|Matthew Henry's Concise Commentary|
6:18-30 God rejects their outward services, as worthless to atone for their sins. Sacrifice and incense were to direct them to a Mediator; but when offered to purchase a license to go on in sin, they provoke God. The sins of God's professing people make them an easy prey to their enemies. They dare not show themselves. Saints may rejoice in hope of God's mercies, though they see them only in the promise: sinners must mourn for fear of God's judgments, though they see them only in the threatenings. They are the worst of revolters, and are all corrupters. Sinners soon become tempters. They are compared to ore supposed to have good metal in it, but which proves all dross. Nothing will prevail to part between them and their sins. Reprobate silver shall they be called, useless and worthless. When warnings, corrections, rebukes, and all means of grace, leave men unrenewed, they will be left, as rejected of God, to everlasting misery. Let us pray, then, that we may be refined by the Lord, as silver is refined.
Verse 27. - I have set thee, etc.; literally, as an assayer have I set thee among my people, a fortress. Various attempts have been made to avoid giving the last word its natural rendering, "a fortress." Ewald, for instance, would alter the points, and render "a separator [of metals]," thus making the word synonymous with that translated "an assayer;" but this is against Hebrew usage. Hitzig, assuming a doubtful interpretation of Job 22:24, renders "... among my people without gold," i.e. "without there being any gold there for thee to essay" (a very awkward form of expression). These are the two most plausible views, and yet neither of them is satisfactory. Nothing remains but the very simple conjecture, supported by not a few similar phenomena, that mibhcar, a fortress, has been inserted by mistake from the margin, where an early glossator had written the word, to remind of the parallel passage (Jeremiah 1:18, "I have made thee this day a fortress-city," 'it mibhcar). In this and the following verses metallurgic phraseology is employed with a moral application (comp. Isaiah 1:22, 25).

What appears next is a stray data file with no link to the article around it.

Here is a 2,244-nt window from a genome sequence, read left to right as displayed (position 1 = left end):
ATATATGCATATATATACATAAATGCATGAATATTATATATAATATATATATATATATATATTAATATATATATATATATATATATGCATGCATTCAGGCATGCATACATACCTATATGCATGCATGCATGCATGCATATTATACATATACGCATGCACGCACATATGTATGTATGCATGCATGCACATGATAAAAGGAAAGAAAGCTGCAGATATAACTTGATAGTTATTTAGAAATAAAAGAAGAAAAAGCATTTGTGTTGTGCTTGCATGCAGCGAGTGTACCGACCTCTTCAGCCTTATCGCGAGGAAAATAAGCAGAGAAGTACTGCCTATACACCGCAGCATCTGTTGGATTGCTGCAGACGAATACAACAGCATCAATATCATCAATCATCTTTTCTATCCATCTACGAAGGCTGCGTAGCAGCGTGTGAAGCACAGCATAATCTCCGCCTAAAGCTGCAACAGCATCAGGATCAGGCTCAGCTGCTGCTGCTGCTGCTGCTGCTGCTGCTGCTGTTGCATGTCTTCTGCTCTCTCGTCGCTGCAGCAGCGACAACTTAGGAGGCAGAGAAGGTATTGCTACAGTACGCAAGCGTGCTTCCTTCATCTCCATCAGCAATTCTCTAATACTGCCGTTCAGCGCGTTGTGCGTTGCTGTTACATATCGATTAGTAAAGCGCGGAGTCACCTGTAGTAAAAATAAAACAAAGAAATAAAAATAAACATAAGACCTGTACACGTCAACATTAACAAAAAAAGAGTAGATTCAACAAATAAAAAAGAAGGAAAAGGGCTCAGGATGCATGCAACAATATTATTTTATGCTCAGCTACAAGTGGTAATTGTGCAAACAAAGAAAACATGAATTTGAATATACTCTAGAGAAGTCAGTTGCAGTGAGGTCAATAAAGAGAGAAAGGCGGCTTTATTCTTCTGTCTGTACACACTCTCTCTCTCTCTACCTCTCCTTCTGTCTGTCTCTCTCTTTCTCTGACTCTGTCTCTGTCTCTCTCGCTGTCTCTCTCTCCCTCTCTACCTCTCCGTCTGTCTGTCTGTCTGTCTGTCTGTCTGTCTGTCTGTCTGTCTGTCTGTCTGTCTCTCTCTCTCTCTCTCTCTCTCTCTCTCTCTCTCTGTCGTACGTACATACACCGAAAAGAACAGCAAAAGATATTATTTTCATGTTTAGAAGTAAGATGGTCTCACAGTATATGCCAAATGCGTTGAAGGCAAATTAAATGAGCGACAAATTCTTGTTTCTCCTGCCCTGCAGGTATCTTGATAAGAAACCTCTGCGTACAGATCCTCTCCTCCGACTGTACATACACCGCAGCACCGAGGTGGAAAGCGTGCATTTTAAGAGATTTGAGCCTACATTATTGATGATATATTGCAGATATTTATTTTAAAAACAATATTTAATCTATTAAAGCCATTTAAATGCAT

Gill's Exposition of the Entire Bible
I have set thee for a tower,.... Or "in" one (d); in a watch tower, to look about and observe the actions of the people, their sins and transgressions, and reprove them for them; as well as to descry the enemy, and give notice of danger; see Habakkuk 2:1 or, "for a trier"; since the word used comes from one which signifies to "try" metals, as gold and silver; and the rather this may be thought to be the meaning here, since the verb is made use of in this sense in the text; and the metaphor is carried on in the following words; though the word is used for towers in Isaiah 23:13 and may well enough be understood of a watchtower, agreeably with the office of the prophet; who is here addressed as a watchman, and was one to the house of Israel: and as the faithful discharge of his work required courage, as well as diligence and faithfulness, it follows, and
for a fortress among my people; not to defend them, but himself against them; or he was to consider himself as so under the divine protection, that he was as a fortress or strong tower, impregnable, and not to be dismayed and terrified with their calumnies and threatenings; see Jeremiah 1:18,
that thou mayest know and try their way; their course and manner of life, whether good or bad; which he would be able to do, being in his watch tower, and in the discharge of his duty; for the ministry of a good man is as a touchstone, by which the principles and practices of men are tried and known; for if it is heard and attended to with pleasure, it shows that the principles and practices of men are good; but if despised and rejected, the contrary is evident, see 1 John 4:5.
(d) "in exploratoria specula", Junius & Tremellius.
Jamieson-Fausset-Brown Bible Commentary
27. tower … fortress—(Jer 1:18), rather, "an assayer (and) explorer." By a metaphor from metallurgy in Jer 6:27-30, Jehovah, in conclusion, confirms the prophet in his office, and the latter sums up the description of the reprobate people on whom he had to work. The Hebrew for "assayer" (English Version, "tower") is from a root "to try" metals. "Explorer" (English Version, "fortress") is from an Arabic root, "keen-sighted"; or a Hebrew root, "cutting," that is, separating the metal from the dross [Ewald]. Gesenius translates as English Version, "fortress," which does not accord with the previous "assayer."
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